- Perform physical examinations
- Conduct routine in-office and hospital procedures, such as intubation, catheterization, and minor surgeries
- Apply surgical devices
- Order lab tests
- Give medication
- Stitch wounds
- Perform diagnostic or therapeutic procedures
- Prescribe medications under the direction of the supervising physician, especially if prescribing controlled dangerous substances;
- Conduct patient rounds; and
- Assist with emergency procedures, operations, and births
PA’s may perform additional services working alongside a physician or by agreement and in consultation with the overseeing physician. Some tasks, however, are beyond the PA’s scope, such as electromyography or some ophthalmology tests.
Medical Malpractice by a Physician Assistant
Similar to a physician, nurse or other healthcare provider, a physician assistant can commit malpractice when the care they provide falls below the standard of care expected of a PA in the same context, with similar education and experience. Further, the person to whom the PA owes a duty of care, the patient, must be directly injured by the PA’s negligent actions or failure to act. New Jersey law does not specifically address physician assistant malpractice, but like other healthcare workers, the PA’s negligence is measured against the standard of care required of similarly-situated physician assistants. When a PA is accused of malpractice, a qualified medical expert may provide the mandatory affidavit of merit attesting to a defendant PA’s negligence, which is required under New Jersey’s malpractice statutes.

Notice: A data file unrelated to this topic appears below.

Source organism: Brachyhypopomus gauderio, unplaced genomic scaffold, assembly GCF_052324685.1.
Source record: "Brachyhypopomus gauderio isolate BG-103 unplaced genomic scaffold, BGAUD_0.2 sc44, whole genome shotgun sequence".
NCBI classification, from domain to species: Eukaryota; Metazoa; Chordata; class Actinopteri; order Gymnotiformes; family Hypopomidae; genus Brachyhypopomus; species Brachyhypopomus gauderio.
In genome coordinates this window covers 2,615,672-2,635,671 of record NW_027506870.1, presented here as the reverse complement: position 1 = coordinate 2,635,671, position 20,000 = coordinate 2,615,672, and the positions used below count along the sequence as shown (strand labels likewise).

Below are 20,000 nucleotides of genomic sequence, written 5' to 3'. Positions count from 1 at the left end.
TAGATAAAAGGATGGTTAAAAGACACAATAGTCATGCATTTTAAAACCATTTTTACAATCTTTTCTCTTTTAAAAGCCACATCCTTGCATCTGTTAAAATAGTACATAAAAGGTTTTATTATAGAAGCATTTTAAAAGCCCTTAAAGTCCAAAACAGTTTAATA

Physicians supervising a PA may be liable for their PA’s negligence or practice outside the legally allowed services, except in the case of rendered medical emergency services. However, gross negligence or wrongful conduct is not exempt under the emergency medical services immunity, nor is ordinary negligence if the PA is regularly employed as an emergency medical services provider, for example, at an emergency room. Because they are no immune to potential lawsuits, physician assistants must carry malpractice insurance or a letter of credit with the minimum amount required by licensing regulations, whether independently or through their employer.